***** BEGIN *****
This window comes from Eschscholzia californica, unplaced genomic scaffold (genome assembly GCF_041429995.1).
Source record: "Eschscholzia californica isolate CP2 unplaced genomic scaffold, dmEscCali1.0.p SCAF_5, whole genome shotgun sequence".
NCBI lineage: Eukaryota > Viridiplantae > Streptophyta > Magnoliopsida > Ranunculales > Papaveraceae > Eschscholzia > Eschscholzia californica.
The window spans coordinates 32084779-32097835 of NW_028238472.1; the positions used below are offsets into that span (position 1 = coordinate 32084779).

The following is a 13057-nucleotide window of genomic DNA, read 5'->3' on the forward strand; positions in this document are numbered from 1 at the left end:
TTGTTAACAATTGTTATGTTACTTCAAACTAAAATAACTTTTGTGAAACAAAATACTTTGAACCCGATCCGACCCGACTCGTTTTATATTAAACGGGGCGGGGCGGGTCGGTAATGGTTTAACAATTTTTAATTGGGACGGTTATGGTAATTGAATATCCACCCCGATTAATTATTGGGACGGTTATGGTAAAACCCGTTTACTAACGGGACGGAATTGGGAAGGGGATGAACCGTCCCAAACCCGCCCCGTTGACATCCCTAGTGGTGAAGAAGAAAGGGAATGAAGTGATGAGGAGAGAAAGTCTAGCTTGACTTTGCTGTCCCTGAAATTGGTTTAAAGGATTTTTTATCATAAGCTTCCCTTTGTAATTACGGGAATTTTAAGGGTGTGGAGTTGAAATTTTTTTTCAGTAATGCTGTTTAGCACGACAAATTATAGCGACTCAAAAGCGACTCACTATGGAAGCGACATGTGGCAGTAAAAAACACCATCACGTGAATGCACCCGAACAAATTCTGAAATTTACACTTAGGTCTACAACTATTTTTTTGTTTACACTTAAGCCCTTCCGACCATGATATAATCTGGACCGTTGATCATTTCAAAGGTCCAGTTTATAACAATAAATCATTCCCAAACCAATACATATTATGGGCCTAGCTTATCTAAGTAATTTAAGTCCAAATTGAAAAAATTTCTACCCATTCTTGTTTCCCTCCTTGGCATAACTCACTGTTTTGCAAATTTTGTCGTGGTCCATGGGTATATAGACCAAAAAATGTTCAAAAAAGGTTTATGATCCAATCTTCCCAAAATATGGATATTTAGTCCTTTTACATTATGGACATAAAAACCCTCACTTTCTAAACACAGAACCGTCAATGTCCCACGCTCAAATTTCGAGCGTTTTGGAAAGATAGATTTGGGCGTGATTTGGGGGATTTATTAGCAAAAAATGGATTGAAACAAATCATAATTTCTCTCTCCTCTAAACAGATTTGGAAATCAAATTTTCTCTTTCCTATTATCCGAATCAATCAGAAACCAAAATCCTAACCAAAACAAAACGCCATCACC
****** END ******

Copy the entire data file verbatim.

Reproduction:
This window comes from Eschscholzia californica, unplaced genomic scaffold (genome assembly GCF_041429995.1).
Source record: "Eschscholzia californica isolate CP2 unplaced genomic scaffold, dmEscCali1.0.p SCAF_5, whole genome shotgun sequence".
NCBI lineage: Eukaryota > Viridiplantae > Streptophyta > Magnoliopsida > Ranunculales > Papaveraceae > Eschscholzia > Eschscholzia californica.
The window spans coordinates 32084779-32097835 of NW_028238472.1; the positions used below are offsets into that span (position 1 = coordinate 32084779).

The following is a 13057-nucleotide window of genomic DNA, read 5'->3' on the forward strand; positions in this document are numbered from 1 at the left end:
TTGTTAACAATTGTTATGTTACTTCAAACTAAAATAACTTTTGTGAAACAAAATACTTTGAACCCGATCCGACCCGACTCGTTTTATATTAAACGGGGCGGGGCGGGTCGGTAATGGTTTAACAATTTTTAATTGGGACGGTTATGGTAATTGAATATCCACCCCGATTAATTATTGGGACGGTTATGGTAAAACCCGTTTACTAACGGGACGGAATTGGGAAGGGGATGAACCGTCCCAAACCCGCCCCGTTGACATCCCTAGTGGTGAAGAAGAAAGGGAATGAAGTGATGAGGAGAGAAAGTCTAGCTTGACTTTGCTGTCCCTGAAATTGGTTTAAAGGATTTTTTATCATAAGCTTCCCTTTGTAATTACGGGAATTTTAAGGGTGTGGAGTTGAAATTTTTTTTCAGTAATGCTGTTTAGCACGACAAATTATAGCGACTCAAAAGCGACTCACTATGGAAGCGACATGTGGCAGTAAAAAACACCATCACGTGAATGCACCCGAACAAATTCTGAAATTTACACTTAGGTCTACAACTATTTTTTTGTTTACACTTAAGCCCTTCCGACCATGATATAATCTGGACCGTTGATCATTTCAAAGGTCCAGTTTATAACAATAAATCATTCCCAAACCAATACATATTATGGGCCTAGCTTATCTAAGTAATTTAAGTCCAAATTGAAAAAATTTCTACCCATTCTTGTTTCCCTCCTTGGCATAACTCACTGTTTTGCAAATTTTGTCGTGGTCCATGGGTATATAGACCAAAAAATGTTCAAAAAAGGTTTATGATCCAATCTTCCCAAAATATGGATATTTAGTCCTTTTACATTATGGACATAAAAACCCTCACTTTCTAAACACAGAACCGTCAATGTCCCACGCTCAAATTTCGAGCGTTTTGGAAAGATAGATTTGGGCGTGATTTGGGGGATTTATTAGCAAAAAATGGATTGAAACAAATCATAATTTCTCTCTCCTCTAAACAGATTTGGAAATCAAATTTTCTCTTTCCTATTATCCGAATCAATCAGAAACCAAAATCCTAACCAAAACAAAACGCCATCACC